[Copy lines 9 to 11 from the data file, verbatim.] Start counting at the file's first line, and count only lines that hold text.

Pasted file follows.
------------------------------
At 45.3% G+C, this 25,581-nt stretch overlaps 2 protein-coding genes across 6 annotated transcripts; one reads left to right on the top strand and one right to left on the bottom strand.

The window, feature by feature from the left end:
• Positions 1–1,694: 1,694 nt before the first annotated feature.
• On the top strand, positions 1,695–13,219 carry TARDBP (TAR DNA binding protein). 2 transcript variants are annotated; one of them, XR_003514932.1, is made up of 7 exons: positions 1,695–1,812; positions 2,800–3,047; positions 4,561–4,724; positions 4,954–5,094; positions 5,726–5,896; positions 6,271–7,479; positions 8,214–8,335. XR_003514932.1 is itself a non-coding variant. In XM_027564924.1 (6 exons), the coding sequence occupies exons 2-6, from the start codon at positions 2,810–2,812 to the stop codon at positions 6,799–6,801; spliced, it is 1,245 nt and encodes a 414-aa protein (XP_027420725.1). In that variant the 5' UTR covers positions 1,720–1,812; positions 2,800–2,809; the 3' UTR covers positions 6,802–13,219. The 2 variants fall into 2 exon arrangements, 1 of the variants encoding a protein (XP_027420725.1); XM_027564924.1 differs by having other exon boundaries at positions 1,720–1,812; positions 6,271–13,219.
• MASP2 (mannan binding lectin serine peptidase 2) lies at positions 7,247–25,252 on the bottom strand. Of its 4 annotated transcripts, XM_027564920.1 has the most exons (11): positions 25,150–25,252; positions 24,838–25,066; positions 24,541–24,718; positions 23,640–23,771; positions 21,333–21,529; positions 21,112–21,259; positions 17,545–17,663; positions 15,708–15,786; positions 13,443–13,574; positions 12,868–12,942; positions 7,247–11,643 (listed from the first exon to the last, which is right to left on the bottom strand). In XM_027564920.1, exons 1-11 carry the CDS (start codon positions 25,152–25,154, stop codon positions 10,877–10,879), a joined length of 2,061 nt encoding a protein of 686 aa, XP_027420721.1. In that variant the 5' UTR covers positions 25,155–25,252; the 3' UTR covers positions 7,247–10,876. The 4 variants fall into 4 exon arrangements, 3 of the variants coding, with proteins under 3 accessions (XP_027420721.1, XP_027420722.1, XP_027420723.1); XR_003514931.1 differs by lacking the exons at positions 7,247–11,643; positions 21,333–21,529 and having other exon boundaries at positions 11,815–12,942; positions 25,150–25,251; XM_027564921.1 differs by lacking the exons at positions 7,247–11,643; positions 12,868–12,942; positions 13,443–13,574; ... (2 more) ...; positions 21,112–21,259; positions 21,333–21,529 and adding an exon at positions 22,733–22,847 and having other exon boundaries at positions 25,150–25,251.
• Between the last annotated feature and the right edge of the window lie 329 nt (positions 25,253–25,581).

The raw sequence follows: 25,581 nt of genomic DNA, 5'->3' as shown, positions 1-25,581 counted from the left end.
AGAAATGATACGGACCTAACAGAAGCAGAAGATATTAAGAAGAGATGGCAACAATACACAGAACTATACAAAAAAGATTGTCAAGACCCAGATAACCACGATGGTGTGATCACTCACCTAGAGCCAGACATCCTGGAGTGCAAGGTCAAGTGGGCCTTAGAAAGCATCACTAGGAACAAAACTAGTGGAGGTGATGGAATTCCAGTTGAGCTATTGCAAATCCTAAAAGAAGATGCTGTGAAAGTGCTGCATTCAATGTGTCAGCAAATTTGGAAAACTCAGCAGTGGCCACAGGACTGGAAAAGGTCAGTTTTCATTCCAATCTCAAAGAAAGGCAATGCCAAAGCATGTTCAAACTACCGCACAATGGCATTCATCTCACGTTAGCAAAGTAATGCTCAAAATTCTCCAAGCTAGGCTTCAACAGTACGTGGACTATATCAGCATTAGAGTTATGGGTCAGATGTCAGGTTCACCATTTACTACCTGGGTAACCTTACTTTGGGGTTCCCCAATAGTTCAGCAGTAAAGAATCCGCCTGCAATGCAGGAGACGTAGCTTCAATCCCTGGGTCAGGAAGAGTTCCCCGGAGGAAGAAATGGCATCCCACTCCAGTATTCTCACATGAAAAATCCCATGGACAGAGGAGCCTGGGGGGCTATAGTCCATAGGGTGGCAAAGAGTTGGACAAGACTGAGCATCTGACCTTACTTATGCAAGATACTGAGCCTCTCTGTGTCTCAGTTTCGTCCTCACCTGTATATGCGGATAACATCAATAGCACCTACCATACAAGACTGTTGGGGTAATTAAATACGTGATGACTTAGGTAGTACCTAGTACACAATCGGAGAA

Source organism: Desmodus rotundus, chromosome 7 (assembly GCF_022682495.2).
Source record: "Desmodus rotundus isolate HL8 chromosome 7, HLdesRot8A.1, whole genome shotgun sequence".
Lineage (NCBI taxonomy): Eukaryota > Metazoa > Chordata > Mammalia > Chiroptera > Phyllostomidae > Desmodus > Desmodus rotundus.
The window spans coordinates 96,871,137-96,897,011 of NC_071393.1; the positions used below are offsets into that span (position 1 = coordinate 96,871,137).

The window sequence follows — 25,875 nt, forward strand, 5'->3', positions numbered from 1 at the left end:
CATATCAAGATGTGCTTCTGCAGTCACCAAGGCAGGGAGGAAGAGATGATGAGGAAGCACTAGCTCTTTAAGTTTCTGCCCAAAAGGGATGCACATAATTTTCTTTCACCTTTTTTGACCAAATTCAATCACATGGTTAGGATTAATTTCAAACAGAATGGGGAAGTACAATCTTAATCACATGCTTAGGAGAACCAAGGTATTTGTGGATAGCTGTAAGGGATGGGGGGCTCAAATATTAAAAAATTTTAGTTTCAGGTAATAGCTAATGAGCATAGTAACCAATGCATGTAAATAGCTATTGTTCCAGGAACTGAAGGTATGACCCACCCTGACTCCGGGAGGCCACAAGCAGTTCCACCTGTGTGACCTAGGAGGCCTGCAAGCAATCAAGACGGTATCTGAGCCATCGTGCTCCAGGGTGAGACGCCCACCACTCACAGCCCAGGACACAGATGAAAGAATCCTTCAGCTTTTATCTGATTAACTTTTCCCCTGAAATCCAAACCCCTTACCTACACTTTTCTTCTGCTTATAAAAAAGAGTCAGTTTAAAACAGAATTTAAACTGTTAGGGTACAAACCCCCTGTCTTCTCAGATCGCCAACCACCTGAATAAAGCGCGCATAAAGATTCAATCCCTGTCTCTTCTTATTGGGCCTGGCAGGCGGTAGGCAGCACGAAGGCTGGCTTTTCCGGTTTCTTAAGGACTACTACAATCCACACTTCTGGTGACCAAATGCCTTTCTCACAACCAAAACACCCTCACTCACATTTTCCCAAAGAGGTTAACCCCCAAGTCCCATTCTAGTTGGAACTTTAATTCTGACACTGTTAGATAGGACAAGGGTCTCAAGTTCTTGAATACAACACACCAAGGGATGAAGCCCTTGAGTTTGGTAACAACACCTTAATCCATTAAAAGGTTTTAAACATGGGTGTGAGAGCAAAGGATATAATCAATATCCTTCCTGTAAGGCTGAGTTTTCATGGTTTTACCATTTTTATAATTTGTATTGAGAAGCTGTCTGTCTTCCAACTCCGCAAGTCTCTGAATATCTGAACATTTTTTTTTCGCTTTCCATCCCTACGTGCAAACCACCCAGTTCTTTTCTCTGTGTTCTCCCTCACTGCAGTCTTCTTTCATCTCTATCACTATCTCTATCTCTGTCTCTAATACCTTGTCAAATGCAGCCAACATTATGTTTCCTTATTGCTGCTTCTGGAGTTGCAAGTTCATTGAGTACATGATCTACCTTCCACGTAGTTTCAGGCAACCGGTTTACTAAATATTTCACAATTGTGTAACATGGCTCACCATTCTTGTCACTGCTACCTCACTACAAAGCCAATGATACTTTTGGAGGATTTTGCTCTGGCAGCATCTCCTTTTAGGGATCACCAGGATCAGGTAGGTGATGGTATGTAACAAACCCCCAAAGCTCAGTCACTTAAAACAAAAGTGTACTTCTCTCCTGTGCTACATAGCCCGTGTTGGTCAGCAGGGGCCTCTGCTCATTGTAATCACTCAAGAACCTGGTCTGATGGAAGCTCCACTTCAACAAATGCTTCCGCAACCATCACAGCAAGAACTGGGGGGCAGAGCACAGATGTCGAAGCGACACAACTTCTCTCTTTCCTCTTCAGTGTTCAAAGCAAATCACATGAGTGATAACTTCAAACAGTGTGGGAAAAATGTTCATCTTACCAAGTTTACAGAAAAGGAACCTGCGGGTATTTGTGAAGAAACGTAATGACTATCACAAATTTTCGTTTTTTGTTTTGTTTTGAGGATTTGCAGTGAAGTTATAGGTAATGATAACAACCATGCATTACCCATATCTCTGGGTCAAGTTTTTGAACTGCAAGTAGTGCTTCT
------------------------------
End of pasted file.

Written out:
Source organism: Desmodus rotundus, chromosome 7 (assembly GCF_022682495.2).
Source record: "Desmodus rotundus isolate HL8 chromosome 7, HLdesRot8A.1, whole genome shotgun sequence".
Lineage (NCBI taxonomy): Eukaryota > Metazoa > Chordata > Mammalia > Chiroptera > Phyllostomidae > Desmodus > Desmodus rotundus.